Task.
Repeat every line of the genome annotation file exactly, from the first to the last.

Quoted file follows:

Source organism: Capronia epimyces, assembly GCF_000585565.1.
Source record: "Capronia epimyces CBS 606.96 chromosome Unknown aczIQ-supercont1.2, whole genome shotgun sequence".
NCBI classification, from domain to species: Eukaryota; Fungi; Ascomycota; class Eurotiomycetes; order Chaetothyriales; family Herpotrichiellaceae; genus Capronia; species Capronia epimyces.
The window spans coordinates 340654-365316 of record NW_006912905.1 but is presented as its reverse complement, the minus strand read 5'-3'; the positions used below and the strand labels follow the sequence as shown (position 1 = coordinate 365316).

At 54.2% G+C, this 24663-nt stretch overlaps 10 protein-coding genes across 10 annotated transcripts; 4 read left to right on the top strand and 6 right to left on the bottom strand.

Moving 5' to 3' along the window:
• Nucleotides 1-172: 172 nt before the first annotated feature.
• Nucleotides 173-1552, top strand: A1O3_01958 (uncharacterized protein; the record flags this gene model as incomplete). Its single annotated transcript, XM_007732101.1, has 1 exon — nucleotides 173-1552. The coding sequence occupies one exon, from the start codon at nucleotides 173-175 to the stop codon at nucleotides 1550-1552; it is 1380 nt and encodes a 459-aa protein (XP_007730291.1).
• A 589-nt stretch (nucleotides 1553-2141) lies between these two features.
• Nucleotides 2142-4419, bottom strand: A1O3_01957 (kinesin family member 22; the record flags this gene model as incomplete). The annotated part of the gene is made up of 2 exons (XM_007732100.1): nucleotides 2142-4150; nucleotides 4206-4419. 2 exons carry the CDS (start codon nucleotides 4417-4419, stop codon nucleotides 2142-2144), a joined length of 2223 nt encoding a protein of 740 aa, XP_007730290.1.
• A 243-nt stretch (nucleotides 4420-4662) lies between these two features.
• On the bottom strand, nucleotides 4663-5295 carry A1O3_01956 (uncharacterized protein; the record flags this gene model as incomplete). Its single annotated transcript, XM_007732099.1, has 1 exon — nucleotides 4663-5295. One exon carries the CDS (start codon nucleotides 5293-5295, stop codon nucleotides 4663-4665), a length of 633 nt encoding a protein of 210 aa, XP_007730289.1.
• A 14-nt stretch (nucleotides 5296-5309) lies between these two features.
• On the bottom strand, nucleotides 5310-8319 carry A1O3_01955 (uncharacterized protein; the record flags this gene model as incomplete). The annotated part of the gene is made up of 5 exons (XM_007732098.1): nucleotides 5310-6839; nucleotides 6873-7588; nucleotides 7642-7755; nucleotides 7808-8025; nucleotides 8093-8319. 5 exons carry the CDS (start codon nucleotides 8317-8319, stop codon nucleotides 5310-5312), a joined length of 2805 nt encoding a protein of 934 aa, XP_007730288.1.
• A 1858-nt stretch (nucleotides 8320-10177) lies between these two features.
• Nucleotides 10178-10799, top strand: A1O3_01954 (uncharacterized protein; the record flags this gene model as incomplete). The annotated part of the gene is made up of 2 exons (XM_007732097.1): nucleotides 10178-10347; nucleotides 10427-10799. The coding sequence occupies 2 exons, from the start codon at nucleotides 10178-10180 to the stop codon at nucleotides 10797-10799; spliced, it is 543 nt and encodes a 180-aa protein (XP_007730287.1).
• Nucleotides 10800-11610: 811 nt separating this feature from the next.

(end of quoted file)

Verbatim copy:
Source organism: Capronia epimyces, assembly GCF_000585565.1.
Source record: "Capronia epimyces CBS 606.96 chromosome Unknown aczIQ-supercont1.2, whole genome shotgun sequence".
NCBI classification, from domain to species: Eukaryota; Fungi; Ascomycota; class Eurotiomycetes; order Chaetothyriales; family Herpotrichiellaceae; genus Capronia; species Capronia epimyces.
The window spans coordinates 340654-365316 of record NW_006912905.1 but is presented as its reverse complement, the minus strand read 5'-3'; the positions used below and the strand labels follow the sequence as shown (position 1 = coordinate 365316).

At 54.2% G+C, this 24663-nt stretch overlaps 10 protein-coding genes across 10 annotated transcripts; 4 read left to right on the top strand and 6 right to left on the bottom strand.

Moving 5' to 3' along the window:
• Nucleotides 1-172: 172 nt before the first annotated feature.
• Nucleotides 173-1552, top strand: A1O3_01958 (uncharacterized protein; the record flags this gene model as incomplete). Its single annotated transcript, XM_007732101.1, has 1 exon — nucleotides 173-1552. The coding sequence occupies one exon, from the start codon at nucleotides 173-175 to the stop codon at nucleotides 1550-1552; it is 1380 nt and encodes a 459-aa protein (XP_007730291.1).
• A 589-nt stretch (nucleotides 1553-2141) lies between these two features.
• Nucleotides 2142-4419, bottom strand: A1O3_01957 (kinesin family member 22; the record flags this gene model as incomplete). The annotated part of the gene is made up of 2 exons (XM_007732100.1): nucleotides 2142-4150; nucleotides 4206-4419. 2 exons carry the CDS (start codon nucleotides 4417-4419, stop codon nucleotides 2142-2144), a joined length of 2223 nt encoding a protein of 740 aa, XP_007730290.1.
• A 243-nt stretch (nucleotides 4420-4662) lies between these two features.
• On the bottom strand, nucleotides 4663-5295 carry A1O3_01956 (uncharacterized protein; the record flags this gene model as incomplete). Its single annotated transcript, XM_007732099.1, has 1 exon — nucleotides 4663-5295. One exon carries the CDS (start codon nucleotides 5293-5295, stop codon nucleotides 4663-4665), a length of 633 nt encoding a protein of 210 aa, XP_007730289.1.
• A 14-nt stretch (nucleotides 5296-5309) lies between these two features.
• On the bottom strand, nucleotides 5310-8319 carry A1O3_01955 (uncharacterized protein; the record flags this gene model as incomplete). The annotated part of the gene is made up of 5 exons (XM_007732098.1): nucleotides 5310-6839; nucleotides 6873-7588; nucleotides 7642-7755; nucleotides 7808-8025; nucleotides 8093-8319. 5 exons carry the CDS (start codon nucleotides 8317-8319, stop codon nucleotides 5310-5312), a joined length of 2805 nt encoding a protein of 934 aa, XP_007730288.1.
• A 1858-nt stretch (nucleotides 8320-10177) lies between these two features.
• Nucleotides 10178-10799, top strand: A1O3_01954 (uncharacterized protein; the record flags this gene model as incomplete). The annotated part of the gene is made up of 2 exons (XM_007732097.1): nucleotides 10178-10347; nucleotides 10427-10799. The coding sequence occupies 2 exons, from the start codon at nucleotides 10178-10180 to the stop codon at nucleotides 10797-10799; spliced, it is 543 nt and encodes a 180-aa protein (XP_007730287.1).
• Nucleotides 10800-11610: 811 nt separating this feature from the next.